The type locality of S. tiraquensis fa. longiseta near Rancho Zapata (23 Km west of Monte Punco at 3180 m, BB369) is an inselberg not far from the road, but to reach it we had to cross a small river on foot. The plants were growing in small pockets of soil or moss on the rock face, and many were in flower. One or two were untypical in that they were growing in heavy shade and had poor spination.

S. steinbachii v. polymorpha was growing in a stretch of flat rocky land about 50 m wide between the road and the river gorge (1 Km east of Kairani at 2525 m, BB368). On the other side of the road, the land was mainly cultivated. A small plant of Echinopsis calorubra can be seen on the right of one of the pictures.

A few km further on (at 3650 m altitude, BB1060) near Toralapa, Brian could ‘smell Sulcos’. He went right, and I followed a low grassy ridge to the left adjacent to a eucalyptus plantation. For once, my sense of smell was the keener I found hundreds of small plants (few more than 1 cm in diameter) shrunk deep into the ground. We now believe that they are a form of S. steinbachii. It was bitterly cold here with a biting wind.

Three days later we were on the road from Cochabamba to Mizque and found S. taratensis on a rocky hill at 3365 m (BB1067), below a eucalyptus plantation. The plants have large tap roots and grew in pockets of deep soil among the rocks. Although some of the plants look very different, they are probably the same species.

At 3460 m (BB1068), we found another population of S. steinbachii. In the afternoon at this altitude, the weather was cold and overcast. A disjunct population of Puya raimondia was growing a little further on; this is mainly a Peruvian species.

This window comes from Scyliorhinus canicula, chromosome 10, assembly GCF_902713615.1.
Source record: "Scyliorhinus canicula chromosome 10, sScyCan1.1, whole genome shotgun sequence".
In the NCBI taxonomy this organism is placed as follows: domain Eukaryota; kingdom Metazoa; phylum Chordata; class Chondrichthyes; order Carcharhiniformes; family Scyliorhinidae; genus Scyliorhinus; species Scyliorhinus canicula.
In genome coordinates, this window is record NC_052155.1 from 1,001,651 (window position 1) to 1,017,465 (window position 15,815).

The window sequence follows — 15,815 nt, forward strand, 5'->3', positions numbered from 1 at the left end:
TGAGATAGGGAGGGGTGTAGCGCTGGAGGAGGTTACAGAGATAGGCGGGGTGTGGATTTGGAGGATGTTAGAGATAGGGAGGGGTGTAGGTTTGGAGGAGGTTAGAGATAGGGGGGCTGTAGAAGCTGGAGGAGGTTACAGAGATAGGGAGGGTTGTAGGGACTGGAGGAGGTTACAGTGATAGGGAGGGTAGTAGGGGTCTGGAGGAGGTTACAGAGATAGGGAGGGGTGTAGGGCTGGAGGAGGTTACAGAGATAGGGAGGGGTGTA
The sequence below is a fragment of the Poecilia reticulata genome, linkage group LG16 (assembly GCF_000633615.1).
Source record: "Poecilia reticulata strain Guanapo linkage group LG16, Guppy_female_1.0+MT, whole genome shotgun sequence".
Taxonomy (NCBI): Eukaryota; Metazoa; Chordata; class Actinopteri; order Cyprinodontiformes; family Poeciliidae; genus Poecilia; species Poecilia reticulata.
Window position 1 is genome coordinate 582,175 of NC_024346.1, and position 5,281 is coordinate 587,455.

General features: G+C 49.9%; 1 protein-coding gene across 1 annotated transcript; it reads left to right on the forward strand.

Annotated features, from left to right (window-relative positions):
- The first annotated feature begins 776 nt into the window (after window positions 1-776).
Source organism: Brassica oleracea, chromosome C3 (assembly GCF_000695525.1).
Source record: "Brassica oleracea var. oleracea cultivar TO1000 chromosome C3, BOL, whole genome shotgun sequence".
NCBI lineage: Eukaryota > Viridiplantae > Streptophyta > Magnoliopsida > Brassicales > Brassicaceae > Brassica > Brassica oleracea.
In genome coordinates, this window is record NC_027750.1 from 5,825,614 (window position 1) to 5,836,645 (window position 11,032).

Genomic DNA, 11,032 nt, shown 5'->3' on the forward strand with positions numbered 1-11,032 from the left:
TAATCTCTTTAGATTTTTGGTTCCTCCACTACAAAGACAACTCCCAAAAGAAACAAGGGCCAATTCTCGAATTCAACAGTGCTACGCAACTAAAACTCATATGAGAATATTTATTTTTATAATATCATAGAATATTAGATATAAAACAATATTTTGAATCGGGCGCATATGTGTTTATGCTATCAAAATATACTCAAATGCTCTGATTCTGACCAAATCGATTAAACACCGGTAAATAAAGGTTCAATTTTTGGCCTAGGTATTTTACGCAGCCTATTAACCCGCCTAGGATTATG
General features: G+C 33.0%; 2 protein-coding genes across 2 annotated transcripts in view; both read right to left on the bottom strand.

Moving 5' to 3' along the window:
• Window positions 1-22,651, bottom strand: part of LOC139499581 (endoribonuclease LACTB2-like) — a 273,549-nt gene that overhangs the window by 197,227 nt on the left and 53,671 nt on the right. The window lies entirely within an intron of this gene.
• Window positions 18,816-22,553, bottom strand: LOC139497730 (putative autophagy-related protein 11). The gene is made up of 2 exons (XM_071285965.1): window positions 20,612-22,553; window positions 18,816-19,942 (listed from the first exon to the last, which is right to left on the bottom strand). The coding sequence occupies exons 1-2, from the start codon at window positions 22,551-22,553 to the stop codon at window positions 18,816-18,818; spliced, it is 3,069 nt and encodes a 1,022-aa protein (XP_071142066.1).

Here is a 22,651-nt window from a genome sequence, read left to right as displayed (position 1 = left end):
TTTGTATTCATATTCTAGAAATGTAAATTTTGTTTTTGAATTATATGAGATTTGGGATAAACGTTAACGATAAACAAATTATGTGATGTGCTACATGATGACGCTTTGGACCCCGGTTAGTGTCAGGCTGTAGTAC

At 3180 m (BB1069) among the rocks by the side of the road, S. steinbachii v. australis. The plants were usually solitary and up to 6 cm in diameter, but with occasional clumps. We found this species everywhere we stopped along a 20-30 km stretch of road, although we dropped 1000 m in altitude.

At 2190 m near Mizque (BB1072), S. steinbachii v. australis again. We had to climb a bank, go through a thick conifer hedge, walk round a ploughed field and then climb to a rocky outcrop to find the plants. Here, each plant looked different – pectinate spines to long yellow centrals.

You need a sturdy car to travel in Bolivia. Next day, we forded this river three times on a side road before we eventually gave up. This slide could also be entitled a ‘Bolivian carwash’

It then took us a few hours to drive to see S. purpurea at its type locality, 10 km from Chaguarani at 2960 m (BB357). The plants were growing on a very exposed hillside among rocks and rough grass, right at the top of the pass. They must be tough.

Near Chaguarani - S. cylindrical v crucensis with pink flowers, at 2638 m (BB358), among rocks by sandstone cliffs. A white-flowered form of is supposed to grow here (HS44/44A) also, but we could see no sign of it.

Then the yellow flowered form S. cylindrica at the type locality, 5 km from Chaguarani at 2500 m (BB360). To reach the spot, we had to walk 200 m through a eucalyptus plantation to a rocky sandstone area on a gentle slope. On this day, we drove for 8 hours without seeing another vehicle.